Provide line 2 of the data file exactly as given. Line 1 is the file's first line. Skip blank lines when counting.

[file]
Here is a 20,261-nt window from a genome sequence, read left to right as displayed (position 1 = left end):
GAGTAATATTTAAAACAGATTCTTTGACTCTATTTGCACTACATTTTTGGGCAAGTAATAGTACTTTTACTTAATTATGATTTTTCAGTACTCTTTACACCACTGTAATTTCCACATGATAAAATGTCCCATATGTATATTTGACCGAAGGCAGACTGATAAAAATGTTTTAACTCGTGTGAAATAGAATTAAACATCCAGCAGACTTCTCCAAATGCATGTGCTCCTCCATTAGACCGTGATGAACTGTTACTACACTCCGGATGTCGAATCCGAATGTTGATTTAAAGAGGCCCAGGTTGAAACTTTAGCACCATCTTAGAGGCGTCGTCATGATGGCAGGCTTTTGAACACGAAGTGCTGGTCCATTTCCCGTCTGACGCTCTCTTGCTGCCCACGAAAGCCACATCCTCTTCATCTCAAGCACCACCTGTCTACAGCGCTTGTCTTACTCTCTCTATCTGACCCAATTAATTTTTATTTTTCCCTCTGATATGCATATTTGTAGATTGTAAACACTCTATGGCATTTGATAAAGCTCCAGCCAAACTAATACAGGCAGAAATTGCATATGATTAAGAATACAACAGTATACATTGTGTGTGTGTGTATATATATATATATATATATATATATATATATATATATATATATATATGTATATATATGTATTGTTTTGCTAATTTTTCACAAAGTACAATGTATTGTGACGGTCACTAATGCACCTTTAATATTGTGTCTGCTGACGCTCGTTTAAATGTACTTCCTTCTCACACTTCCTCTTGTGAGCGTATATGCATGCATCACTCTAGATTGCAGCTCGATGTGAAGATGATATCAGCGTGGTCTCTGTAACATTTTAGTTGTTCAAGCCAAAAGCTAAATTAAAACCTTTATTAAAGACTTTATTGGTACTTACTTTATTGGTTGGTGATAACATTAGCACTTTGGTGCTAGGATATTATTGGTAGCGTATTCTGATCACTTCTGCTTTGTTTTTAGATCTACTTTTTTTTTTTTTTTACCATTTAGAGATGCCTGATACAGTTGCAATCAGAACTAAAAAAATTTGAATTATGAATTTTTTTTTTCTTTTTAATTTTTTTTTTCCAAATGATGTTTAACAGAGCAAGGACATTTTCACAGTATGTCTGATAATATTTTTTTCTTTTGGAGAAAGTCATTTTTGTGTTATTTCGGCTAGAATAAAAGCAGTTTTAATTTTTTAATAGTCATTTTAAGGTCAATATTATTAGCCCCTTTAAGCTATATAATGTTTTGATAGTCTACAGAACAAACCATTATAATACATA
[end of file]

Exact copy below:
GAGTAATATTTAAAACAGATTCTTTGACTCTATTTGCACTACATTTTTGGGCAAGTAATAGTACTTTTACTTAATTATGATTTTTCAGTACTCTTTACACCACTGTAATTTCCACATGATAAAATGTCCCATATGTATATTTGACCGAAGGCAGACTGATAAAAATGTTTTAACTCGTGTGAAATAGAATTAAACATCCAGCAGACTTCTCCAAATGCATGTGCTCCTCCATTAGACCGTGATGAACTGTTACTACACTCCGGATGTCGAATCCGAATGTTGATTTAAAGAGGCCCAGGTTGAAACTTTAGCACCATCTTAGAGGCGTCGTCATGATGGCAGGCTTTTGAACACGAAGTGCTGGTCCATTTCCCGTCTGACGCTCTCTTGCTGCCCACGAAAGCCACATCCTCTTCATCTCAAGCACCACCTGTCTACAGCGCTTGTCTTACTCTCTCTATCTGACCCAATTAATTTTTATTTTTCCCTCTGATATGCATATTTGTAGATTGTAAACACTCTATGGCATTTGATAAAGCTCCAGCCAAACTAATACAGGCAGAAATTGCATATGATTAAGAATACAACAGTATACATTGTGTGTGTGTGTATATATATATATATATATATATATATATATATATATATATATATATATGTATATATATGTATTGTTTTGCTAATTTTTCACAAAGTACAATGTATTGTGACGGTCACTAATGCACCTTTAATATTGTGTCTGCTGACGCTCGTTTAAATGTACTTCCTTCTCACACTTCCTCTTGTGAGCGTATATGCATGCATCACTCTAGATTGCAGCTCGATGTGAAGATGATATCAGCGTGGTCTCTGTAACATTTTAGTTGTTCAAGCCAAAAGCTAAATTAAAACCTTTATTAAAGACTTTATTGGTACTTACTTTATTGGTTGGTGATAACATTAGCACTTTGGTGCTAGGATATTATTGGTAGCGTATTCTGATCACTTCTGCTTTGTTTTTAGATCTACTTTTTTTTTTTTTTTACCATTTAGAGATGCCTGATACAGTTGCAATCAGAACTAAAAAAATTTGAATTATGAATTTTTTTTTTCTTTTTAATTTTTTTTTTCCAAATGATGTTTAACAGAGCAAGGACATTTTCACAGTATGTCTGATAATATTTTTTTCTTTTGGAGAAAGTCATTTTTGTGTTATTTCGGCTAGAATAAAAGCAGTTTTAATTTTTTAATAGTCATTTTAAGGTCAATATTATTAGCCCCTTTAAGCTATATAATGTTTTGATAGTCTACAGAACAAACCATTATAATACATA